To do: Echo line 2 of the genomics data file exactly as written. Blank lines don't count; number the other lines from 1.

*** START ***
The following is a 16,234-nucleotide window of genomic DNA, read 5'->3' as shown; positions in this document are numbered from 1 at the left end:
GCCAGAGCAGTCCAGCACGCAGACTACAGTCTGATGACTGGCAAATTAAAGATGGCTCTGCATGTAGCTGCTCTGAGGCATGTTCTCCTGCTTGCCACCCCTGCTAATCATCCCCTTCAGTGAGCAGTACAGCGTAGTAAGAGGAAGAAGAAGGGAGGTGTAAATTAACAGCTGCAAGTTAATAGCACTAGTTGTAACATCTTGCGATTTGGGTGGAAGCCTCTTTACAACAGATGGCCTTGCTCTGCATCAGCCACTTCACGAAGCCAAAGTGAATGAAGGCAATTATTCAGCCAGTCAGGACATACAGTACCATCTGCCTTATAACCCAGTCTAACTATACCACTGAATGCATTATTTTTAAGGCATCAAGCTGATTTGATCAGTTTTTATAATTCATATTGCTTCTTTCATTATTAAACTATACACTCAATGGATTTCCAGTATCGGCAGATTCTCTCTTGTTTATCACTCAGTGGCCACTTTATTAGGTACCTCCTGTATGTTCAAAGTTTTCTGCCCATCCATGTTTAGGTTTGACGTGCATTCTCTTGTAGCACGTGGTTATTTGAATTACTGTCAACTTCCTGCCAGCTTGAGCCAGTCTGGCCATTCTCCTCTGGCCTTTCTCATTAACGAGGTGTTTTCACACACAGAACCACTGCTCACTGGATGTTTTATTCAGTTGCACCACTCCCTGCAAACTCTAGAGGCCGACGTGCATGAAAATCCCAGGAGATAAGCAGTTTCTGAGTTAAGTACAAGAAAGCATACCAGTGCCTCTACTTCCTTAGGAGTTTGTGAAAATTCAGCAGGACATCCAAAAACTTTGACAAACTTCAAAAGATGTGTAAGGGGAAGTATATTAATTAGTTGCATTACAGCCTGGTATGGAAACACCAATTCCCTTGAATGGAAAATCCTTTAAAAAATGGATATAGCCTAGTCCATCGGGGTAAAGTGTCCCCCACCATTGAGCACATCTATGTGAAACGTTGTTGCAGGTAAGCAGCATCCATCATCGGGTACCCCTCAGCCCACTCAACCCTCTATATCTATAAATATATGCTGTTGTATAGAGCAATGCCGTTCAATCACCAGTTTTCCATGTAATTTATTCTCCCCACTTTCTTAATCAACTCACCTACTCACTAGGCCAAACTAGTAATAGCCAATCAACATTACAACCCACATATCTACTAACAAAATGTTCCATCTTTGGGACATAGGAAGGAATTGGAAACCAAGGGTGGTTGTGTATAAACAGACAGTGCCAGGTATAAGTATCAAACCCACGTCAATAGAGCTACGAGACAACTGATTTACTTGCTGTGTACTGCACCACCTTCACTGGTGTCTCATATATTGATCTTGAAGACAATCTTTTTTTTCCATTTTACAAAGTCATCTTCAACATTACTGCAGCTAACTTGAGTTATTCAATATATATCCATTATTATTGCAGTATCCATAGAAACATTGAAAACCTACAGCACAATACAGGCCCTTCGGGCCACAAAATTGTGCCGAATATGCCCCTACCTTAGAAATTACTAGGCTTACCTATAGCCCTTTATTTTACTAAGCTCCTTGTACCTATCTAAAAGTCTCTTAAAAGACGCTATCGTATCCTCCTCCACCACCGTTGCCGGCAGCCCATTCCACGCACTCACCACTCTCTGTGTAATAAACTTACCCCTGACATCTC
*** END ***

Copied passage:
GCCAGAGCAGTCCAGCACGCAGACTACAGTCTGATGACTGGCAAATTAAAGATGGCTCTGCATGTAGCTGCTCTGAGGCATGTTCTCCTGCTTGCCACCCCTGCTAATCATCCCCTTCAGTGAGCAGTACAGCGTAGTAAGAGGAAGAAGAAGGGAGGTGTAAATTAACAGCTGCAAGTTAATAGCACTAGTTGTAACATCTTGCGATTTGGGTGGAAGCCTCTTTACAACAGATGGCCTTGCTCTGCATCAGCCACTTCACGAAGCCAAAGTGAATGAAGGCAATTATTCAGCCAGTCAGGACATACAGTACCATCTGCCTTATAACCCAGTCTAACTATACCACTGAATGCATTATTTTTAAGGCATCAAGCTGATTTGATCAGTTTTTATAATTCATATTGCTTCTTTCATTATTAAACTATACACTCAATGGATTTCCAGTATCGGCAGATTCTCTCTTGTTTATCACTCAGTGGCCACTTTATTAGGTACCTCCTGTATGTTCAAAGTTTTCTGCCCATCCATGTTTAGGTTTGACGTGCATTCTCTTGTAGCACGTGGTTATTTGAATTACTGTCAACTTCCTGCCAGCTTGAGCCAGTCTGGCCATTCTCCTCTGGCCTTTCTCATTAACGAGGTGTTTTCACACACAGAACCACTGCTCACTGGATGTTTTATTCAGTTGCACCACTCCCTGCAAACTCTAGAGGCCGACGTGCATGAAAATCCCAGGAGATAAGCAGTTTCTGAGTTAAGTACAAGAAAGCATACCAGTGCCTCTACTTCCTTAGGAGTTTGTGAAAATTCAGCAGGACATCCAAAAACTTTGACAAACTTCAAAAGATGTGTAAGGGGAAGTATATTAATTAGTTGCATTACAGCCTGGTATGGAAACACCAATTCCCTTGAATGGAAAATCCTTTAAAAAATGGATATAGCCTAGTCCATCGGGGTAAAGTGTCCCCCACCATTGAGCACATCTATGTGAAACGTTGTTGCAGGTAAGCAGCATCCATCATCGGGTACCCCTCAGCCCACTCAACCCTCTATATCTATAAATATATGCTGTTGTATAGAGCAATGCCGTTCAATCACCAGTTTTCCATGTAATTTATTCTCCCCACTTTCTTAATCAACTCACCTACTCACTAGGCCAAACTAGTAATAGCCAATCAACATTACAACCCACATATCTACTAACAAAATGTTCCATCTTTGGGACATAGGAAGGAATTGGAAACCAAGGGTGGTTGTGTATAAACAGACAGTGCCAGGTATAAGTATCAAACCCACGTCAATAGAGCTACGAGACAACTGATTTACTTGCTGTGTACTGCACCACCTTCACTGGTGTCTCATATATTGATCTTGAAGACAATCTTTTTTTTCCATTTTACAAAGTCATCTTCAACATTACTGCAGCTAACTTGAGTTATTCAATATATATCCATTATTATTGCAGTATCCATAGAAACATTGAAAACCTACAGCACAATACAGGCCCTTCGGGCCACAAAATTGTGCCGAATATGCCCCTACCTTAGAAATTACTAGGCTTACCTATAGCCCTTTATTTTACTAAGCTCCTTGTACCTATCTAAAAGTCTCTTAAAAGACGCTATCGTATCCTCCTCCACCACCGTTGCCGGCAGCCCATTCCACGCACTCACCACTCTCTGTGTAATAAACTTACCCCTGACATCTC